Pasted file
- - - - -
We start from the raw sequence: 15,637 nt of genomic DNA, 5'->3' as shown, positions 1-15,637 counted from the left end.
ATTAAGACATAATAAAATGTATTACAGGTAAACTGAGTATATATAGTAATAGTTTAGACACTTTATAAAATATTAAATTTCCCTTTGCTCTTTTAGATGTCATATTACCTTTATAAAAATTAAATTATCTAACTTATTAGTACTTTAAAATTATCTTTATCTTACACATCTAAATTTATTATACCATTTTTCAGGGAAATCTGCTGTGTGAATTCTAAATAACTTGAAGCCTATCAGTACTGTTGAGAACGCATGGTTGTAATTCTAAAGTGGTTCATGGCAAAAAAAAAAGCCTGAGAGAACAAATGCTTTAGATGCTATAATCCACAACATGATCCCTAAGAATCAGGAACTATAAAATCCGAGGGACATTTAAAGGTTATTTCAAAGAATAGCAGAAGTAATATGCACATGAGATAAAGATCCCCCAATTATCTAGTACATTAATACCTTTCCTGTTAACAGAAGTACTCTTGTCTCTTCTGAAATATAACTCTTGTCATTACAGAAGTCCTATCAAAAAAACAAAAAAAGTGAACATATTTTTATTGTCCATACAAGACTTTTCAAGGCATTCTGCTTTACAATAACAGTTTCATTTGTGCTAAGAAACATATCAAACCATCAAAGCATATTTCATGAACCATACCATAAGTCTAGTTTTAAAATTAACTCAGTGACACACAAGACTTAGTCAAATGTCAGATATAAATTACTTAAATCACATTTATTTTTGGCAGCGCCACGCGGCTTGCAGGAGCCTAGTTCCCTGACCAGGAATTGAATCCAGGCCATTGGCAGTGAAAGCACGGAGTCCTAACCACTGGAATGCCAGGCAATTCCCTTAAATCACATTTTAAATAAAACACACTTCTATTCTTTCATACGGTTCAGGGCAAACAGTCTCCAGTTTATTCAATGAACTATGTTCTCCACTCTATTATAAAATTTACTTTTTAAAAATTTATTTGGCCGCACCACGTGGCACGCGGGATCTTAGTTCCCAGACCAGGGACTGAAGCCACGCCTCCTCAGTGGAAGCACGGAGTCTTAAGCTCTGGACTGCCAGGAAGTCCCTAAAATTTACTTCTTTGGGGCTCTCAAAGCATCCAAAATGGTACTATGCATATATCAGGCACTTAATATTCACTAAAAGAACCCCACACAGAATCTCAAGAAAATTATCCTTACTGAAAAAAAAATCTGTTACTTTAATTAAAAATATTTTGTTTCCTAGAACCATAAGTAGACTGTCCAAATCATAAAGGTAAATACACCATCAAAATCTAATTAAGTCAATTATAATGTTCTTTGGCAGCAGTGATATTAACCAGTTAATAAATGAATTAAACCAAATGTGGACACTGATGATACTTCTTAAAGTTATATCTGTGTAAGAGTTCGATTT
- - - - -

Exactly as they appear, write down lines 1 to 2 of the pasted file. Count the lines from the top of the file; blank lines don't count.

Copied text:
We start from the raw sequence: 15,637 nt of genomic DNA, 5'->3' as shown, positions 1-15,637 counted from the left end.
ATTAAGACATAATAAAATGTATTACAGGTAAACTGAGTATATATAGTAATAGTTTAGACACTTTATAAAATATTAAATTTCCCTTTGCTCTTTTAGATGTCATATTACCTTTATAAAAATTAAATTATCTAACTTATTAGTACTTTAAAATTATCTTTATCTTACACATCTAAATTTATTATACCATTTTTCAGGGAAATCTGCTGTGTGAATTCTAAATAACTTGAAGCCTATCAGTACTGTTGAGAACGCATGGTTGTAATTCTAAAGTGGTTCATGGCAAAAAAAAAAGCCTGAGAGAACAAATGCTTTAGATGCTATAATCCACAACATGATCCCTAAGAATCAGGAACTATAAAATCCGAGGGACATTTAAAGGTTATTTCAAAGAATAGCAGAAGTAATATGCACATGAGATAAAGATCCCCCAATTATCTAGTACATTAATACCTTTCCTGTTAACAGAAGTACTCTTGTCTCTTCTGAAATATAACTCTTGTCATTACAGAAGTCCTATCAAAAAAACAAAAAAAGTGAACATATTTTTATTGTCCATACAAGACTTTTCAAGGCATTCTGCTTTACAATAACAGTTTCATTTGTGCTAAGAAACATATCAAACCATCAAAGCATATTTCATGAACCATACCATAAGTCTAGTTTTAAAATTAACTCAGTGACACACAAGACTTAGTCAAATGTCAGATATAAATTACTTAAATCACATTTATTTTTGGCAGCGCCACGCGGCTTGCAGGAGCCTAGTTCCCTGACCAGGAATTGAATCCAGGCCATTGGCAGTGAAAGCACGGAGTCCTAACCACTGGAATGCCAGGCAATTCCCTTAAATCACATTTTAAATAAAACACACTTCTATTCTTTCATACGGTTCAGGGCAAACAGTCTCCAGTTTATTCAATGAACTATGTTCTCCACTCTATTATAAAATTTACTTTTTAAAAATTTATTTGGCCGCACCACGTGGCACGCGGGATCTTAGTTCCCAGACCAGGGACTGAAGCCACGCCTCCTCAGTGGAAGCACGGAGTCTTAAGCTCTGGACTGCCAGGAAGTCCCTAAAATTTACTTCTTTGGGGCTCTCAAAGCATCCAAAATGGTACTATGCATATATCAGGCACTTAATATTCACTAAAAGAACCCCACACAGAATCTCAAGAAAATTATCCTTACTGAAAAAAAAATCTGTTACTTTAATTAAAAATATTTTGTTTCCTAGAACCATAAGTAGACTGTCCAAATCATAAAGGTAAATACACCATCAAAATCTAATTAAGTCAATTATAATGTTCTTTGGCAGCAGTGATATTAACCAGTTAATAAATGAATTAAACCAAATGTGGACACTGATGATACTTCTTAAAGTTATATCTGTGTAAGAGTTCGATTT